Fiction Friday: EVERYTHING EVERYTHING with Nicola Yoon
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Several months ago, I was thrilled to meet debut author Nicola Yoon at YALLWEST. Her new book, Everything, Everything (Delacorte Press, September 1, 2015), has hit shelves and I have no doubt it will be a book that resonates with teen readers (and adults like me who are really teens at heart).
I thoroughly enjoyed this beautiful, creative story about love — not just love between a boy and a girl, but love between a teen girl and her mother and nurse who devote their lives to care for her. I don’t want to say too much more about Everything Everything (fact: I never read reviews about a book before I read it…I hate spoilers). But what I will say is that I very much enjoyed the unique story about a girl confined to her home because she is allergic to anything and everything. I found the love story to be very sweet and totally believable (who wouldn’t love a boy who can climb on walls). I also found the beautiful illustrations by Yoon’s husband to add so much texture and perspective to the book.
Yoon was gracious enough to grant me an email interview. Read on to learn more about the very kind and talented debut author.
EZ: I read in your unofficial bio that in a former life, you made jewelry. Was there a particular moment at which you decided to write full time or did it just evolve? Do you ever miss jewelry making?
NY: I was only able to start writing full time after I sold Everything, Everything. Before that it wasn’t a financially viable option for me. I still make jewelry but only as a hobby now.
EZ: What fascinated you about the idea of a protagonist who is allergic to the world? What made you come up with that idea?
NY: I started writing the book when my daughter was just four months old. Like any new mom I really worried about everything from her getting the common cold to eating dirt. My new mom instincts were out of control! It got me thinking about what life would be like for a girl who needed constant protection not just as a baby but for her whole life. What would that situation do to the relationship between the mother and daughter? How would their relationship change as the daughter got older and started forming other attachments?
EZ: What was your biggest challenge when it came to creating the plot? Was there any particular part of the book that was especially difficult to write?
NY: Trying to write from the point of view of someone who’d never seen the world was challenging. I had to look at the most familiar things and see them with new eyes.
EZ: I read in your unofficial bio that you wrote your first draft of Everything, Everything by hand. What motivated you to do that, and how did it compare in terms of flow and ideas and productivity to writing on a computer?
NY: I’ve always written long hand. I don’t know why, but my brain just works better that way. In the interest of speed, I once tried to change it and draft on the computer first but it was not meant to be and my writing totally suffered. Usually what I do is I write long hand and then every couple of days I type what I’ve written into my computer.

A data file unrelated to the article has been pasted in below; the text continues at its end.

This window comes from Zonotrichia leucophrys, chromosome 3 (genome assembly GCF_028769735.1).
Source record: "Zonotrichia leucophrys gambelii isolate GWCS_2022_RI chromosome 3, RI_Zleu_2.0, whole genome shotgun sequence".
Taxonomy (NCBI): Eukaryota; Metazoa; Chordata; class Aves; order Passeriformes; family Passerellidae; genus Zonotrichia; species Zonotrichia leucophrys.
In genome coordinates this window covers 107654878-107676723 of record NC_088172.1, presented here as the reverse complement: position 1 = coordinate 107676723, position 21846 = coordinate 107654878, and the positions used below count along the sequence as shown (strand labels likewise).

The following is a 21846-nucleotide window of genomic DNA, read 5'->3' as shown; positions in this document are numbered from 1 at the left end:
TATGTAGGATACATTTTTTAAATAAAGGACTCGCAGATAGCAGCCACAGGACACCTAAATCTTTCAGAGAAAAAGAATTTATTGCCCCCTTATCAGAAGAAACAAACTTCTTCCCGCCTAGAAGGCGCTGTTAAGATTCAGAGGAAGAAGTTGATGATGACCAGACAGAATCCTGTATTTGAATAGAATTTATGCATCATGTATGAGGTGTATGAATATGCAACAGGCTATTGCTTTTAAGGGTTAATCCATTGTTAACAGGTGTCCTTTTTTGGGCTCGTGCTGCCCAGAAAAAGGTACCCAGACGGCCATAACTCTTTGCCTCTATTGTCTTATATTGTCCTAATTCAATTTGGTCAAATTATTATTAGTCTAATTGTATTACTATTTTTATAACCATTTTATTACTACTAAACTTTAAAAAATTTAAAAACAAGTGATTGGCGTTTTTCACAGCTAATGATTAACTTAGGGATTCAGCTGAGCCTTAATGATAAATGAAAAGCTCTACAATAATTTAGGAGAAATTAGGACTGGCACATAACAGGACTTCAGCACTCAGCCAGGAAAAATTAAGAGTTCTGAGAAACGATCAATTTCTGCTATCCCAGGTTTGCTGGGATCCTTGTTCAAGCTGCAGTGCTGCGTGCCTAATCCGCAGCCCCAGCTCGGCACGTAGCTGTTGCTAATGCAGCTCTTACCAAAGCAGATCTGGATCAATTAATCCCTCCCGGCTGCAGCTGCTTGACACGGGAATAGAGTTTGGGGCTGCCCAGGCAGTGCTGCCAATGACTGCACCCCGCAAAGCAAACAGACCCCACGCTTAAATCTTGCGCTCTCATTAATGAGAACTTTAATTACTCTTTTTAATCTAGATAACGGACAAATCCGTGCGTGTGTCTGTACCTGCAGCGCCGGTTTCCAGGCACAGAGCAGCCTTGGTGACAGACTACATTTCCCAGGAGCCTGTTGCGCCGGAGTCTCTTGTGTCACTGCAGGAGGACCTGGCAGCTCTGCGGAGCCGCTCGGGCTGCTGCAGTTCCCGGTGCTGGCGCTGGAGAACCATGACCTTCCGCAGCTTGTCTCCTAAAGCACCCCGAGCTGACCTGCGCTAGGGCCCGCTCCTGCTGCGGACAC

EZ: In Everything, Everything, you successfully integrate things like diary entries and creative illustrations. Did you write the book first and then fill those in while writing a later draft, come up with them as you went along, or some combo of the two?
NY: I wrote them together. Early on in the writing process, I decided that Madeline would draw things as a way of trying to understand the world that she can’t really be a part of. The drawing just led to other non-traditional means of story telling.
EZ: What was it like to work with your husband who did the illustrations? Any challenges or was it mostly smooth sailing?
NY: Mostly smooth sailing! My husband and I are best friends and we think along similar lines creatively. It was a really fun experience getting to work together.
EZ: How long did it take you to write Everything, Everything from start to finish, including working with your editor? And do you have set writing times (I believe you do it extremely early in the AM, like 4 to 6 a.m. if I recall from one of your panel talks at YALLWEST).
NY: It took about 2 1/2 years and I wrote from 4 to 6 AM everyday.
EZ: Describe in five words or less how you felt when you 1) got an agent, and 2) found out your debut book was going to be published.
NY: Over the moon.
EZ: Any other work in the pipeline we can look forward to?
NY: I’m on deadline for book #2 right now. I can’t say much about it except that two people fall in love!
EZ: Any words of advice to aspiring fiction writers just getting started?
NY: Find the time to write. Life can get in the way but if you’re going to achieve your dream then you have to find the time to write.
I also asked Nicola a few fun questions—responses below:
Favorite color: Orange
Favorite book(s) and/or authors: Favorite books – The Bluest Eye by Toni Morrison, The Little Prince by Antoine de Saint-Exupury and The Great Gatsby by F. Scott Fitzgerald
The last movie you saw and loved: Inside Out.
What you’d do for a living if you didn’t write: Food critic.
Favorite place/way to write: I write in my office while drinking copious amounts of tea!
Hardest part about writing: Writing when I’m not at all inspired.
Favorite ways to #moveitorloseit: I’ve just started exercising again after a very long post-baby hiatus. I don’t do anything fancy, just your basic aerobics and strength training. I’ve also been skydiving and it’s one of the most fun things I’ve ever done.
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